Abstract: This paper studies a simple model of experimentation and innovation. Our analysis suggests that patents may improve the allocation of resources by encouraging rapid experimentation and efficient ex post transfer of knowledge across firms. Each firm receives a private signal on the success probability of one of many potential research projects and decides when and which project to implement. A successful innovation can be copied by other firms. Symmetric equilibria (where actions do not depend on the identity of the firm) always involve delayed and staggered experimentation, whereas the optimal allocation never involves delays and may involve simultaneous rather than staggered experimentation. The social cost of insufficient experimentation can be arbitrarily large. Appropriately-designed patents can implement the socially optimal allocation (in all equilibria). In contrast to patents, subsidies to experimentation, research, or innovation cannot typically achieve this objective. We also show that when signal quality differs across firms, the equilibrium may involve a nonmonotonicity, whereby players with stronger signals may experiment after those with weaker signals. We show that in this more general environment patents again encourage experimentation and reduce delays.
    JEL: D83 D92 O31
    Date: 2008–10
  14. By: Mishra, SK
    Abstract: Based on the bibliographical data available with the RePEc (Research Papers in Economics), the Internet Documents in Economics Access Service (IDEAS) publishes every month the up-dated academic rankings of different geographic regions (countries/states in the US). This paper raises the question whether the method used by the IDEAS/RePEc to obtain academic rankings of different regions in terms of the academic performance of economists associated with them can be considered optimal. It devises five different types of ranking procedure based on the principles of representation of numerically large and varied types of ranking criteria by a single index of overall ranking scores. Empirically, it uses the data published by the IDEAS for the month of September 2008. It is found that the overall ranking scores obtained by the IDEAS are almost optimal on the four (of the five) principles of representation. However, it is not so when the principle of representation is maximization of the minimal squared correlation of overall ranking scores with the constituent individual ranking scores. The overall ranking scores based on maximization of minimal squared correlation beget larger impact (weight) of a select few scientometric criteria such as h-index, download counts, and certain specific (co-authorship discounted) measures of impact-weighted citation and productivity of authors affiliated to the regions under consideration. As a consequence, it has some bias in favour of economically developed regions, while the overall ranking scores obtained by the IDEAS are slightly biased in favour of the economically less developed regions. The IDEAS rankings, therefore, have a tendency to discount for the disadvantages faced by the economists associated with the less privileged regions.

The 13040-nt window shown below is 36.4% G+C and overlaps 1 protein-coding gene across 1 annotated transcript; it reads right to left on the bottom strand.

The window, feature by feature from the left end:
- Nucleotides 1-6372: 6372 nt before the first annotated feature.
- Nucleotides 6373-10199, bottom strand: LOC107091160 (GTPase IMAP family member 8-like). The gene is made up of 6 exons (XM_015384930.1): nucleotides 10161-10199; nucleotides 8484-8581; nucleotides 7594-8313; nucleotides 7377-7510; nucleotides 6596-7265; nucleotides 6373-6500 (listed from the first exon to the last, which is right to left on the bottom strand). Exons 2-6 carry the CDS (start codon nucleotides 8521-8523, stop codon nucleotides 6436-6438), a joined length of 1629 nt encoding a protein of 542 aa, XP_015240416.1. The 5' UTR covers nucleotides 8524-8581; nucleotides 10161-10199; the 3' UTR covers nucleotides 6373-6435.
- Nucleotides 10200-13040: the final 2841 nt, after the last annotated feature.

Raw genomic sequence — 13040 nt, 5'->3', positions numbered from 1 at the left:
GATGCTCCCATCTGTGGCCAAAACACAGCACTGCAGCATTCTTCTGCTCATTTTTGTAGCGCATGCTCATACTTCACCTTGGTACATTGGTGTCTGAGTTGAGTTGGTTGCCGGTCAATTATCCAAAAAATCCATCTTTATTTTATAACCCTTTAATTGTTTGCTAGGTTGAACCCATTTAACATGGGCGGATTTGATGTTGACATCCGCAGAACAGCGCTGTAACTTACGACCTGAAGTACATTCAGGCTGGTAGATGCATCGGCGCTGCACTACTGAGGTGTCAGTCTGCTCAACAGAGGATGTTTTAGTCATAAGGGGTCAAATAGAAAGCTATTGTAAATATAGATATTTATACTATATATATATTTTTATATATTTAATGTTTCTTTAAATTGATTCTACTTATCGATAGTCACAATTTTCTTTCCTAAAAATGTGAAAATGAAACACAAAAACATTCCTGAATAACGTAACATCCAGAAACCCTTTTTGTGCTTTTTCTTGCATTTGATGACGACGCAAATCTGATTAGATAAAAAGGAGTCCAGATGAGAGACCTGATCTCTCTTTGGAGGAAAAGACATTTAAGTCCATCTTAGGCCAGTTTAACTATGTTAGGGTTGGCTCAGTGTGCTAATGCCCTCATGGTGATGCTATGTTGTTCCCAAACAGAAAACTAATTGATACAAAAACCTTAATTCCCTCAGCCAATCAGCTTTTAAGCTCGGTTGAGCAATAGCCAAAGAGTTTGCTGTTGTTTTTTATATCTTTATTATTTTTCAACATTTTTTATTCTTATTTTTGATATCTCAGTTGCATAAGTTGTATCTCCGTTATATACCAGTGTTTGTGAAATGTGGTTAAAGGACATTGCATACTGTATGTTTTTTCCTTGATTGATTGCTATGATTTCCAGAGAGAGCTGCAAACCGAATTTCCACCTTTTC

Keywords: IDEAS; RePEc; Bibliometric; Scientometric; principles of representation; academic rankings; economics; impact factors; h-index; citation index; journal pages; global optimality; differential evolution; Principal Components Analysis
    JEL: C43 C63 C61 J24 A14
    Date: 2008–10–14